Luxury fashion enjoys a rebound, takes no risks
Alexander McQueen S/S 2011 at Paris Fashion Week
While buyers are slowly returning to the shops in Western Europe and the United States, designers seem to have received the same instructions to create outfits, bags and shoes that are both sellable and clearly recognizable among fashionistas.
The message being received is now is not the time to test consumers' appetite for something radically new and different.
Many had wondered if designer Sarah Burton, who recently took over at Alexander McQueen after its eponymous founder's suicide in February, would remain faithful to its feral looks and tapestry-inspired dresses.
After the house's show on Tuesday, critics were unanimous she clearly did.
As for Chanel, Karl Lagerfeld delivered the brand's traditional fringed suits and Jean-Paul Gaultier at Hermes drew inspiration from the brand's equestrian heritage, with tight-fitting leather pants and suede panchos.
"Brands have a fantastic advantage when they have a flagship product, which is easily recognizable and very representative of their style," said Luca Solca, analyst at Bernstein.
"Blending the core codes with new ideas, and standing out is not easy - especially in a market where fast fashion retailers are making trends and new ideas ubiquitous."
But if fashion houses tried to stand out, many explored the same themes. See-through dresses and lace outfits were spotted at Valentino, Alexander McQueen and Christian Dior.
The androgynous look was played out strongly at Balenciaga, Stella McCartney, Balmain, Givenchy and of at course Yves Saint Laurent, whose founder's past work influenced many designers this season.
Fashion buyers said well-to-do shoppers were back but spent money more carefully than they did two years ago.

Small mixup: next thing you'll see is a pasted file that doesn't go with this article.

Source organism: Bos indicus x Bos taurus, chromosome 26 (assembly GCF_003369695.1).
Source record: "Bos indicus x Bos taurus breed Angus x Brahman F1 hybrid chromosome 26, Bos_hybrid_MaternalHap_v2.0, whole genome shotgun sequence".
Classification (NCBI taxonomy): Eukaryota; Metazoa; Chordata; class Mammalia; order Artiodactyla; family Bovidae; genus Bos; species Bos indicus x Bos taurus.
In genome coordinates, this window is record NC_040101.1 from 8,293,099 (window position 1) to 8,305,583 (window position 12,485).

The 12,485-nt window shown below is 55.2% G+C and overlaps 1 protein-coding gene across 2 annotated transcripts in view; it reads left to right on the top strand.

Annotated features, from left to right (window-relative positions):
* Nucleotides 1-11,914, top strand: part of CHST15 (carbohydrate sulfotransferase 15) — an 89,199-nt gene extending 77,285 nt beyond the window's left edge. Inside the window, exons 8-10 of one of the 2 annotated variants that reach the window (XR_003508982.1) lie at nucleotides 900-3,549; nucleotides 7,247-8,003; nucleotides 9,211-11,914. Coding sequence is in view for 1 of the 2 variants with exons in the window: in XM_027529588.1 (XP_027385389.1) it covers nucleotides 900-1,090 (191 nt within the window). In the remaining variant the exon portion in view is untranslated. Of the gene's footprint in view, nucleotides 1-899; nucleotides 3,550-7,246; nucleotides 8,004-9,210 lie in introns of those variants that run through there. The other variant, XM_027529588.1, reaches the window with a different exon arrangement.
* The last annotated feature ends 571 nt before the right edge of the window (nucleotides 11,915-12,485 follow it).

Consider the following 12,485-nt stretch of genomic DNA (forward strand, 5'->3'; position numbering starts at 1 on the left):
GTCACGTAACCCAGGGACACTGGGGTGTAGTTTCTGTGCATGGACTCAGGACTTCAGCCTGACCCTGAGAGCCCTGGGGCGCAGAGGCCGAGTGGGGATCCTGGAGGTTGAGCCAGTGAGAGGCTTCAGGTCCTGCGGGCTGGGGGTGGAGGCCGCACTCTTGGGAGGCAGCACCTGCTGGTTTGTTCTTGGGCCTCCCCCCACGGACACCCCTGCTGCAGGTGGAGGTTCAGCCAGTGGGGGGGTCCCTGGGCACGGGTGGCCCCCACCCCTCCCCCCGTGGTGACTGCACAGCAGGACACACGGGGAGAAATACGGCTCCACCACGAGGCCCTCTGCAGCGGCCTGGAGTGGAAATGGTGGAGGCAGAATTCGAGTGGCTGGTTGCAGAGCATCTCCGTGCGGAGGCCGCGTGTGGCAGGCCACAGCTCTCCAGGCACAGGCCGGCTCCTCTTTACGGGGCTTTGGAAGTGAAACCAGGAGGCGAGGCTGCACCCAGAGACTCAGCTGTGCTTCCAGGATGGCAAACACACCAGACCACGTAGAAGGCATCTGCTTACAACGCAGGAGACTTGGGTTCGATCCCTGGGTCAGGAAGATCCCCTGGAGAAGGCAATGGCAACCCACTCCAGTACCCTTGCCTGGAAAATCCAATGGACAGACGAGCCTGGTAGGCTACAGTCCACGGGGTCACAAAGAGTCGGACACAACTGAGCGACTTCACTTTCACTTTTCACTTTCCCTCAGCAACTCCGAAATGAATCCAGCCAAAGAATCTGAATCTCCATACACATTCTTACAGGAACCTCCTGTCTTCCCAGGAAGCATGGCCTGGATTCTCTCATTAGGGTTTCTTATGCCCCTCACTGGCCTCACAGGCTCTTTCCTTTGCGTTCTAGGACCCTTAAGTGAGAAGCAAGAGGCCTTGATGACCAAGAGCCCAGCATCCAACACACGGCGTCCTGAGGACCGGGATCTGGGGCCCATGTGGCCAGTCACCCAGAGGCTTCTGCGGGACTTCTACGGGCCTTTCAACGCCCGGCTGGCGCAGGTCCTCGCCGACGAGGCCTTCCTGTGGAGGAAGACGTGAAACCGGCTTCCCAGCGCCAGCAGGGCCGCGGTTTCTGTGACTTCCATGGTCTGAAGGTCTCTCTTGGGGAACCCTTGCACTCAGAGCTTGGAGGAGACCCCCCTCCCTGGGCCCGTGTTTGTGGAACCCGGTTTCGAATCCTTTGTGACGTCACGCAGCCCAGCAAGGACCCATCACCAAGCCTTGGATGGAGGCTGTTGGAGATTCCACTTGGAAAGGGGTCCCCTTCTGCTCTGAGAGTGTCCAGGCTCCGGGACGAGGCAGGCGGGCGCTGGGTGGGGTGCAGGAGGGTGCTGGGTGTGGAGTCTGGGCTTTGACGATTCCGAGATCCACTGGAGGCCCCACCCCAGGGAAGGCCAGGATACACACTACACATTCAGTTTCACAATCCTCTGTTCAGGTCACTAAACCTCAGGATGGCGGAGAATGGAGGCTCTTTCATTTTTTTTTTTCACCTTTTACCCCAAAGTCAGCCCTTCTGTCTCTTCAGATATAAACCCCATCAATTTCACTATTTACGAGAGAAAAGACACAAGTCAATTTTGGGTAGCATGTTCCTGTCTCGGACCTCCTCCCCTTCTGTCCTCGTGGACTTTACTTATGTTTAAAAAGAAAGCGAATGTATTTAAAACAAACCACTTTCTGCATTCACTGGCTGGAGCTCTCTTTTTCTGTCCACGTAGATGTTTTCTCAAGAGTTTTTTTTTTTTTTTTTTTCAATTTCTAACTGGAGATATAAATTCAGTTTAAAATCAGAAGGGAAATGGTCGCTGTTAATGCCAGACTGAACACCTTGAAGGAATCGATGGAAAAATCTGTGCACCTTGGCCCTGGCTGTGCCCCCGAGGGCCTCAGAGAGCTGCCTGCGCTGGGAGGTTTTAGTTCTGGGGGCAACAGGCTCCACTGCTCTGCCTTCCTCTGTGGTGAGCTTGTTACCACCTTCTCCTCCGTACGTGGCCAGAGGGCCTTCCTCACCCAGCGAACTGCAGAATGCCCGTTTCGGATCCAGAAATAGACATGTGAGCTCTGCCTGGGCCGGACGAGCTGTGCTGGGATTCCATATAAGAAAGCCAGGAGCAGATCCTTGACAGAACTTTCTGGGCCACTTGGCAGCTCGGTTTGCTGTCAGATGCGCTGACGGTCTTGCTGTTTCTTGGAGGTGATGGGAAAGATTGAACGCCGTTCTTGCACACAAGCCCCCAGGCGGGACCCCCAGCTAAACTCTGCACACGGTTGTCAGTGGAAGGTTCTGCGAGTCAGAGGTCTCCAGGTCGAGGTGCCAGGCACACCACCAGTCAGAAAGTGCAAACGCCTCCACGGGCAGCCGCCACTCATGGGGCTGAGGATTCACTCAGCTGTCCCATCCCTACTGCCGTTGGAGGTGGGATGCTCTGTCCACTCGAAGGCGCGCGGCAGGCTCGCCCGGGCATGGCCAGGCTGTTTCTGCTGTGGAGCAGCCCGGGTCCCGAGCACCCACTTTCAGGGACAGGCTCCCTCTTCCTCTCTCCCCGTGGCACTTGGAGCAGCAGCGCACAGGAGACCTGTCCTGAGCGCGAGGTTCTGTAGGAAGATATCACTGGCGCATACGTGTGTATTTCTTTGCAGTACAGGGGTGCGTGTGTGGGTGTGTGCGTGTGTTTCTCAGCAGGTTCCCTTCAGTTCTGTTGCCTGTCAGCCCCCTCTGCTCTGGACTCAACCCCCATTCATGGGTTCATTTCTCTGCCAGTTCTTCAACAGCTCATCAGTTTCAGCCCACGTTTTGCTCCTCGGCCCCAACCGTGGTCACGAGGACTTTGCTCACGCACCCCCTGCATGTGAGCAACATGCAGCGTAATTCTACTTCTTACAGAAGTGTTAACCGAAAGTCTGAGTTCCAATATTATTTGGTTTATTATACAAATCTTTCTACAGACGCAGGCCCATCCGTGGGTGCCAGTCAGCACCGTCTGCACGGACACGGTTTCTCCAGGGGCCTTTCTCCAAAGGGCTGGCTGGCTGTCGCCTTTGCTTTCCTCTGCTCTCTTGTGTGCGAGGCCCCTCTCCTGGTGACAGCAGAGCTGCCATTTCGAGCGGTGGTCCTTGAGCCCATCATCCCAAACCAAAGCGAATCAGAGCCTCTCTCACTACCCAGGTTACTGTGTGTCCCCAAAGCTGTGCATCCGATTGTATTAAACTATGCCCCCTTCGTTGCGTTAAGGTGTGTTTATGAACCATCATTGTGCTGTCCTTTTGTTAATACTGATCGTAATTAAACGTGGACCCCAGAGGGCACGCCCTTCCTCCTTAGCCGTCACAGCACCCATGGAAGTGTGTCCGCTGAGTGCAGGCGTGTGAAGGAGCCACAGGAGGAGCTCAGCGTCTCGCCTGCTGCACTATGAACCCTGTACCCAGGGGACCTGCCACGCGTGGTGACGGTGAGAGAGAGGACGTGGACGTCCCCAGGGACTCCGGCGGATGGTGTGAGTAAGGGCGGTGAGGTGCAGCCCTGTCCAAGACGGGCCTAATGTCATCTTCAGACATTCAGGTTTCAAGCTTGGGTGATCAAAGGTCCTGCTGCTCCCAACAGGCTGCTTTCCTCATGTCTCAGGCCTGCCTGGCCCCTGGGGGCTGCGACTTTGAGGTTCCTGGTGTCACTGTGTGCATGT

"Customers are returning but the challenged economy is still with us, so when we buy something, it needs to feel worthy of the price," said Neiman Marcus Fashion Director Ken Downing.
"People pay a lot of attention to detail and craftsmanship. They won't buy something which is expensive for the sake of being expensive, there has to be some value in it."
But while customers are more cautious, the strength of the recovery has taken many analysts and luxury companies by surprise.
Demand for Louis Vuitton bags has been so strong, the leather goods maker last month decided to raise the price of some of its bags by as much as 9 percent and close its Parisian shops an hour early to preserve stocks ahead of Christmas.
Chanel has also increased the price of some of its classic wares by as much as 20 percent.
Meanwhile, Longchamp, France's biggest handbag maker which has hired super-model Kate Moss as part-time designer, told Reuters last month 2010 would be a record year with sales up as much as 25 percent.
And as demand has been picking up, many brands including Longchamp, Valentino and Hermes have lifted their full-year forecasts in recent weeks.
"The markets have come back," Gucci Chief Executive Robert Polet told Reuters with a big smile at the Stella McCartney fashion show.
LVMH, the world's biggest luxury group, will be the first in Europe to provide fresh details on the rebound when it publishes its sales numbers on October 14.
Citigroup this week said it had raised its earnings forecast for LVMH to reflect higher sales assumptions at the group's fashion and leather goods division.
Meanwhile, other brokerages including Deutsche Bank, HSBC and Oddo Securities said they expected strong third-quarter figures from LVMH and from rivals such Gucci Group, part of PPR, which reports at the end of the month.
And while China is the biggest engine of growth for fashion companies, the heads of Lanvin and Cerruti agreed Russian buyers were back after a two-year hiatus due to the financial crisis.
Mercury, Russia's biggest luxury group which distributes Chopard, Gucci and Armani, predicted 2010 would be a turnaround year with growth of between 20 and 25 percent.
"For luxury, the crisis is over," Lanvin Chief Executive Thierry Andretta told Reuters after the fashion show.
"There was a period when our rich clients had much cash at their disposal but did not wish to spend it. Now, this is over."
Christian Dior Chief Executive Sidney Toledano concurred.
"Customers are buying again ... It is true in Europe and in New York where I was last week," he told Reuters.
(Additional reporting by Marine Pennetier and Pascale Denis; Editing by Hans Peters)
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